Cul-ture /ˈkəlCHər/of Health/helTH/: “The creation of a working environment where employee health and safety is valued, supported and promoted through workplace health programs, policies, benefits, and environmental supports. Building a Culture of Health involves all levels of the organization and establishes the workplace health program as a routine part of business operations aligned with overall business goals. The results of this culture change include engaged and empowered employees, an impact on health care costs, and improved worker productivity.” - Center for Disease Control and Prevention
Is Culture of Health Needed to Successfully Communicate?
In a 2012 MBGH Culture Survey, 80% of employers who rated their culture of health as “adequate” or “poor," also reported having an “adequate” or “poor” communications strategy. This can indicate that a culture of health may be helpful to ensuring a successful strategy.
When creating a communication strategy, an organization should pay special attention to their population’s preferred communication methods and frequency of delivery and create targeted communications wherever possible. Also, when rolling out a communications strategy, the following key elements of a culture of health should be kept in mind:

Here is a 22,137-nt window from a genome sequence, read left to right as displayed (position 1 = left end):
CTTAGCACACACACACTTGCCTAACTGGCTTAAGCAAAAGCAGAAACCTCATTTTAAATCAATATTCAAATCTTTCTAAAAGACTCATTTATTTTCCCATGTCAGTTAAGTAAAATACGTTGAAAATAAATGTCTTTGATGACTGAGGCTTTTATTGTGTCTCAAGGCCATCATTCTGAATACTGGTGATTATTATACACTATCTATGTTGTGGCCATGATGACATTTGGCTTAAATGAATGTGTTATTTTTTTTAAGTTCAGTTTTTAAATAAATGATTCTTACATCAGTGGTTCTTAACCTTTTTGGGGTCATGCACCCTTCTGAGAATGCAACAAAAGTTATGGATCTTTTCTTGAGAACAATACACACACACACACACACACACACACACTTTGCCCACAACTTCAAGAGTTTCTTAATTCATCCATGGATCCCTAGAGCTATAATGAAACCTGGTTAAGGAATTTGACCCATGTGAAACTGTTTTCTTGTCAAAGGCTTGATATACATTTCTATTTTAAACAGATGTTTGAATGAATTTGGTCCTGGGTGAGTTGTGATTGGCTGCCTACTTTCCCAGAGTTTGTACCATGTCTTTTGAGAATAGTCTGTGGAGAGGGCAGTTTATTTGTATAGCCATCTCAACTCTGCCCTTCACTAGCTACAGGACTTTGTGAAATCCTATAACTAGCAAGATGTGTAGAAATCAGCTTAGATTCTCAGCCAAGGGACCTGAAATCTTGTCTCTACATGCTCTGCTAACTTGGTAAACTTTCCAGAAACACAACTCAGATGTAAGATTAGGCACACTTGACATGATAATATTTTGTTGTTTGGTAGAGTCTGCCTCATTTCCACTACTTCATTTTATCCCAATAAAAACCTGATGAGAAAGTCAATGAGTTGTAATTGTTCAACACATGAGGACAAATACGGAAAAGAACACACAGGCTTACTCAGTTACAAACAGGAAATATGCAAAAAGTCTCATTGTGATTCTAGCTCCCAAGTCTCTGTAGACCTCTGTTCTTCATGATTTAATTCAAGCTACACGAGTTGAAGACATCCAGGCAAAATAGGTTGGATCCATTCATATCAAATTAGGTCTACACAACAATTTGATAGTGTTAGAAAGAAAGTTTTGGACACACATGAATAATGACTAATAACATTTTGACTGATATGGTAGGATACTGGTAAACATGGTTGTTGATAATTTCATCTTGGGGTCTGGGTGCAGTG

- Leadership commitment - Coordination and involvement of all levels of an organization to support the effort – Executive, Mid-Level and Supervisors
- Supportive personnel policies - Advocate for optimal health, trust and mutual respect
- Cross-functional teams - To enhance an organization’s decision-making process while reducing duplication of efforts through a siloed approach
- Support a positive psychosocial environment - Encouraging a healthy lifestyle
- Promote the positive impact of your employee benefit design strategy - A key element to engaging employees and their families
While some organizations may not have all these elements in place, even having one or two can help support their efforts towards developing a culture of health and can serve as an important foundation to a successful communications strategy.
In recent years, MBGH employer members have cited Culture of Health as one of their top three employee health management priorities. In a MBGH 2011 employer benchmarking survey: 52% of employer’s rate their culture of health as Fair and 45% indicate it as Good. Only 3% see it as Excellent.
Barriers cited for creating a culture of health include:
- 47% - employee skepticism of company’s health improvement efforts
- 33% - insufficient budget
- 33% - lack of senior leadership support
In addition, in 2012 employers were again asked about having a culture of health and rated the effectiveness of the following key elements: